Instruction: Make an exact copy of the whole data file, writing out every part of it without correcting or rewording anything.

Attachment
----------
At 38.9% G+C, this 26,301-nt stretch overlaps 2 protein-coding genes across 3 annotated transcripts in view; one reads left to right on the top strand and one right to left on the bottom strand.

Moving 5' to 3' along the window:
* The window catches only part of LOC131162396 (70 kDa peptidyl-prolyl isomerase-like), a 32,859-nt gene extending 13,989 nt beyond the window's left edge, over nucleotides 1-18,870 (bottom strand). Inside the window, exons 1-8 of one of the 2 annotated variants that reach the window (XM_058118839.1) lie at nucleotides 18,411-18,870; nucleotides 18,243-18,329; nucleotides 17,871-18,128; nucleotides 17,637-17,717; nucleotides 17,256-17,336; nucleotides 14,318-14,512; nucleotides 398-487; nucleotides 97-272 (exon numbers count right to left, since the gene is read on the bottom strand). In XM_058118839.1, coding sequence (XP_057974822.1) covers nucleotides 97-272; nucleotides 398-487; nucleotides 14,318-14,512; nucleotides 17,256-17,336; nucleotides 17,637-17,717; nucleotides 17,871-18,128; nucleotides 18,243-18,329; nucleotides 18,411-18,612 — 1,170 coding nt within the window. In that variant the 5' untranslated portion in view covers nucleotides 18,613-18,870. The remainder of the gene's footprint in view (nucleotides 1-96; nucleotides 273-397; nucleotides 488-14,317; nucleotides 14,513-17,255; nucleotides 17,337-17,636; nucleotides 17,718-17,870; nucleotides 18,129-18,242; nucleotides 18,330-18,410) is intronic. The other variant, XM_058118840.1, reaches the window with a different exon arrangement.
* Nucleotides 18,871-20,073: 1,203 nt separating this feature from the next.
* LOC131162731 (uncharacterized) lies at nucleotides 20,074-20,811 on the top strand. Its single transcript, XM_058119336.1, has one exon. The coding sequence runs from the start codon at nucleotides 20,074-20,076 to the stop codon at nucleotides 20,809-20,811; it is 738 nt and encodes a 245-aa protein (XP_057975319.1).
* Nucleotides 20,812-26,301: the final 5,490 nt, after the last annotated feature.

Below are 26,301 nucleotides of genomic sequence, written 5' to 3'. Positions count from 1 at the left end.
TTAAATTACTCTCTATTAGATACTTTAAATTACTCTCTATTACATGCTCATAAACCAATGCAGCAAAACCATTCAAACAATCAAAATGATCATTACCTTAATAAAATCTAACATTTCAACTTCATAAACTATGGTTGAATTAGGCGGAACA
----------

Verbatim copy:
At 38.9% G+C, this 26,301-nt stretch overlaps 2 protein-coding genes across 3 annotated transcripts in view; one reads left to right on the top strand and one right to left on the bottom strand.

Moving 5' to 3' along the window:
* The window catches only part of LOC131162396 (70 kDa peptidyl-prolyl isomerase-like), a 32,859-nt gene extending 13,989 nt beyond the window's left edge, over nucleotides 1-18,870 (bottom strand). Inside the window, exons 1-8 of one of the 2 annotated variants that reach the window (XM_058118839.1) lie at nucleotides 18,411-18,870; nucleotides 18,243-18,329; nucleotides 17,871-18,128; nucleotides 17,637-17,717; nucleotides 17,256-17,336; nucleotides 14,318-14,512; nucleotides 398-487; nucleotides 97-272 (exon numbers count right to left, since the gene is read on the bottom strand). In XM_058118839.1, coding sequence (XP_057974822.1) covers nucleotides 97-272; nucleotides 398-487; nucleotides 14,318-14,512; nucleotides 17,256-17,336; nucleotides 17,637-17,717; nucleotides 17,871-18,128; nucleotides 18,243-18,329; nucleotides 18,411-18,612 — 1,170 coding nt within the window. In that variant the 5' untranslated portion in view covers nucleotides 18,613-18,870. The remainder of the gene's footprint in view (nucleotides 1-96; nucleotides 273-397; nucleotides 488-14,317; nucleotides 14,513-17,255; nucleotides 17,337-17,636; nucleotides 17,718-17,870; nucleotides 18,129-18,242; nucleotides 18,330-18,410) is intronic. The other variant, XM_058118840.1, reaches the window with a different exon arrangement.
* Nucleotides 18,871-20,073: 1,203 nt separating this feature from the next.
* LOC131162731 (uncharacterized) lies at nucleotides 20,074-20,811 on the top strand. Its single transcript, XM_058119336.1, has one exon. The coding sequence runs from the start codon at nucleotides 20,074-20,076 to the stop codon at nucleotides 20,809-20,811; it is 738 nt and encodes a 245-aa protein (XP_057975319.1).
* Nucleotides 20,812-26,301: the final 5,490 nt, after the last annotated feature.

Below are 26,301 nucleotides of genomic sequence, written 5' to 3'. Positions count from 1 at the left end.
TTAAATTACTCTCTATTAGATACTTTAAATTACTCTCTATTACATGCTCATAAACCAATGCAGCAAAACCATTCAAACAATCAAAATGATCATTACCTTAATAAAATCTAACATTTCAACTTCATAAACTATGGTTGAATTAGGCGGAACA